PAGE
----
Item #: SCP-1772
Object Class: Safe
Special Containment Procedures: SCP-1772 is kept in a locked plexiglass box in the High-Value Documents section of the Site-19 Archives. Access may be granted with authorization from the Head Archivist and the lead researcher on SCP-1772.
All individuals given access to SCP-1772 must be quarantined until verified to be free of SCP-1772-1 infection. Any personnel under the effects of SCP-1772-1 must be terminated or given Class C Amnestics before being allowed out of quarantine. Any written or recorded materials suspected to be infected by SCP-1772-1 should be destroyed or purged.
An index of known instances of SCP-1772-1 is kept in Document WWI-1772-B.
Description: SCP-1772 is a copy of the 1983 edition of the ███████-███████ Pocket Spanish-English Dictionary, though it has been discovered to have flaws (termed SCP-1772-1) not present in any printings released by the publisher. Attempts to create reproductions of SCP-1772 through mechanical means have so far failed. Images created from scanning its pages are consistently found to be corrupted, while photographs will result in the images being blurred. Due to this, it has been impossible to compile a comprehensive catalog of deviations from non-anomalous printings.
SCP-1772's primary effect occurs whenever an individual uses 1772 to translate any word previously unknown to them. Upon activation, subjects will become allergic to any word used in the translation present in SCP-1772.
Upon hearing, reading, or writing any word to which they are allergic, affected subjects will immediately exhibit symptoms of anaphylaxis, such as rashes, redness and itching of the eyes, swelling of the face and throat, and difficulty breathing. These reactions are only partially mitigated by standard antihistamines or epinephrin injections, with an efficacy of approximately 30% of normal. Repeated exposures result in escalating intensity of the reactions. Most subjects will require immediate intubation to facilitate breathing after their 16th or 17th exposure.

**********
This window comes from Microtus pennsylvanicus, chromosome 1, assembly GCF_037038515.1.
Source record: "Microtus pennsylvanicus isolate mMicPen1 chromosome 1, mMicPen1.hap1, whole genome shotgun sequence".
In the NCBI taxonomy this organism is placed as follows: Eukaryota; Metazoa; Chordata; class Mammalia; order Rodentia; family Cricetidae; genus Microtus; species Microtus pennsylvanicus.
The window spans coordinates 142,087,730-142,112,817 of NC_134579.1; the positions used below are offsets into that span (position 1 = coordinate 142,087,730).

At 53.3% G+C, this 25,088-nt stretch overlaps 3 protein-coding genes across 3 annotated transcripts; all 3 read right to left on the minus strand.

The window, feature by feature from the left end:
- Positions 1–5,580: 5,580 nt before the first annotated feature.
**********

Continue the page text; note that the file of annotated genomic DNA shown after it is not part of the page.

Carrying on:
Usage of Class C Amnestics will effectively remove the allergy, however currently exhibited symptoms will continue until healed normally.
Following Incident-CB-1772-01-PD a secondary effect caused by flaws in the dictionary was identified. Subsequently the flaws were relabeled as SCP-1772-1. Allergic reactions due to these flaws are more intense1 than standard reactions to SCP-1772, and possess the additional property of contagiousness.
Individuals exposed to SCP-1772-1 word pairs from an infected source also become affected. This includes written accounts, recordings, or electronic records made by an affected individual. All attempts to identify an SCP-1772-1 word pair using indirect references without becoming affected have so far failed.
Class C Amnestics have also been successful at removing SCP-1772-1 infections from personnel, however no means have been found to remove the effects of SCP-1772-1 from recorded materials short of destruction of the affected items.
Reader: D-2710, speaks/reads English only
Word Read: "huevo" (Translation: "egg")
Reaction: D-2710 is given a note card with the word "egg" written on it. Upon reading it, she immediately complains of itchy eyes and demonstrates mild swelling of the face. Symptoms abate within 15 minutes.
Reader: D-2717, speaks/reads English only
Word Read: "fresa" (Translation: "strawberry", "drill (in dentistry)")
Reaction: D-2717 displays the expected mild anaphylactic reactions upon reading the words "strawberry", "drill", and "dentistry". After recovering, D-2717 is provided a bowl of strawberries to eat. He does not display any allergic reaction to their consumption.